However, I shall not speculate on things I know little about but will instead talk about surgeons as I am in the surgical field and although junior, I do observe what is going on around me.
First of all, there is this misconception that a surgeon must be a tall, strong man gifted in anatomy, has a liking for alcoholic beverages and preferably Indian. It is true that a lot of surgeons do fit that description but I beg to differ. Everytime when a patient sees this ah moi, esp those old apek and ah poh in Teluk Intan, they think that they are speaking to the mi si (nurse). Even some of my new-found friends exclaimed disbelief when they encounter this cili padi doctor-creature…they think that I am too small and bubbly for the job of cutting up people. It is true that I find it tiring to hold the Morris retractors for too long or I need to stand on a stool to assist taller surgeons, but I do find fulfillment in doing surgery and I do enjoy the cheek of telling people that I did a hernioplasty or appendicectomy on them
Secondly, everyone assumes that a surgeon comes in, cut and sends the patient home with hardly much care for the patient’s other illnesses, emotions and welfare. It is true that we spend a lot of time in the operating theatre while the patient is ‘sleeping’ but we are the ones who do the most rounds in the hospital. Trust me when I say that we do a lot of rounds and do spend a lot of time with the patients. A typical surgical house officer see their patients more than 9 times a day while for me, around 6 times and for my surgeons, 3 times. You go figure out the mathematics for the number of times the patients see our faces..I think they must be so tired of us swarming around them all the time!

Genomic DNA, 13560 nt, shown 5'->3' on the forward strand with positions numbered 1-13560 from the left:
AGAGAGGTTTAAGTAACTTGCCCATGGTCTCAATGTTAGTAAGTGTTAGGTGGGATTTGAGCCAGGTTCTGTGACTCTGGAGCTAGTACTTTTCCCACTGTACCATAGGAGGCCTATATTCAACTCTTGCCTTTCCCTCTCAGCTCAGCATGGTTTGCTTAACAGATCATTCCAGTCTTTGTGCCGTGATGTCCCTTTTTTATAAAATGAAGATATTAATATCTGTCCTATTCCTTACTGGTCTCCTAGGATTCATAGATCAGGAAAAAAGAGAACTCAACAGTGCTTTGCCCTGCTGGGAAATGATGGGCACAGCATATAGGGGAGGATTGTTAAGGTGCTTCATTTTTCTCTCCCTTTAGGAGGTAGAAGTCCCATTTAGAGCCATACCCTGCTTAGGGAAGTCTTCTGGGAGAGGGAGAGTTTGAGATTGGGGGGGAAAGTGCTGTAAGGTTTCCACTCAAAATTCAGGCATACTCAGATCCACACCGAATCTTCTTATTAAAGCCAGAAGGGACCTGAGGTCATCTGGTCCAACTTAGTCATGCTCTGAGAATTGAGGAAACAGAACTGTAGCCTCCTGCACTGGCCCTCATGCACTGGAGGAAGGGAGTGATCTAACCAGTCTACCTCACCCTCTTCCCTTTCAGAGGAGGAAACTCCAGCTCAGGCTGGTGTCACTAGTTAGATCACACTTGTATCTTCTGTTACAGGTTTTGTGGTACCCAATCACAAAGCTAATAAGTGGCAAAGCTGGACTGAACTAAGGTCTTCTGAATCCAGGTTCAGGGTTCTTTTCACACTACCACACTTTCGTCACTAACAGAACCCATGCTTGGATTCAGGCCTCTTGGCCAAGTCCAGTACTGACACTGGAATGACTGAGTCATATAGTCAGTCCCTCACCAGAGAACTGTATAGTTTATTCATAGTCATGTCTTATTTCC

Thirdly, most people think that patients are the ones who seek the doctors but here in my department, we are the ones who seek them. Some people assume that a surgeon hardly talks but oh, we are a bunch of chatterboxes actually. We call up patients to remind them to come for their operations and we even call up those who default their scheduled procedures to ask the reasons and to give them another date. We believe in second chances you see. As we could not do a lot of sub-specialty interventions, we also do call referral centres and then ring up the patients up for their appointments in tertiary centres and to remind them to come for chemotherapy. In short, I chalk up more telephone calls here than all the other hospitals that I’ve been.
Finally, we are all not born to be surgeons. Some super-gifted ones like Harvey Cushing, John Hunter, etc, seemed to be born with the innate ability to cut but others do spend a lot of time and effort in garnering their surgical knowledge and also in honing up their skills. There are a lot of examinations along the process (sigh) and the scary ‘learning curve’ to deal with. We try our best to shorten the learning curve but with the litiginous society, I wonder if patients are going to allow us any learning curves at all…yet here, we do have opportunities to learn safely and with good supervision so I guess that it’s always a balance of both.
In short, there are so many ‘unseen’ and ‘unheard’ things happening in a typical surgical department, in contrary to common myths and misconceptions. Yet the only thing I find in common is that most of these people do care about patients in their own special ways. Here, I thank you to the two sincerely nice and humble surgeons I work with, my group of colleagues who comprises a really ‘muhibbah’ group and the friendly, kind staff at the clinic and wards.
P.S. : Do try to spot the two surgeons busy in action.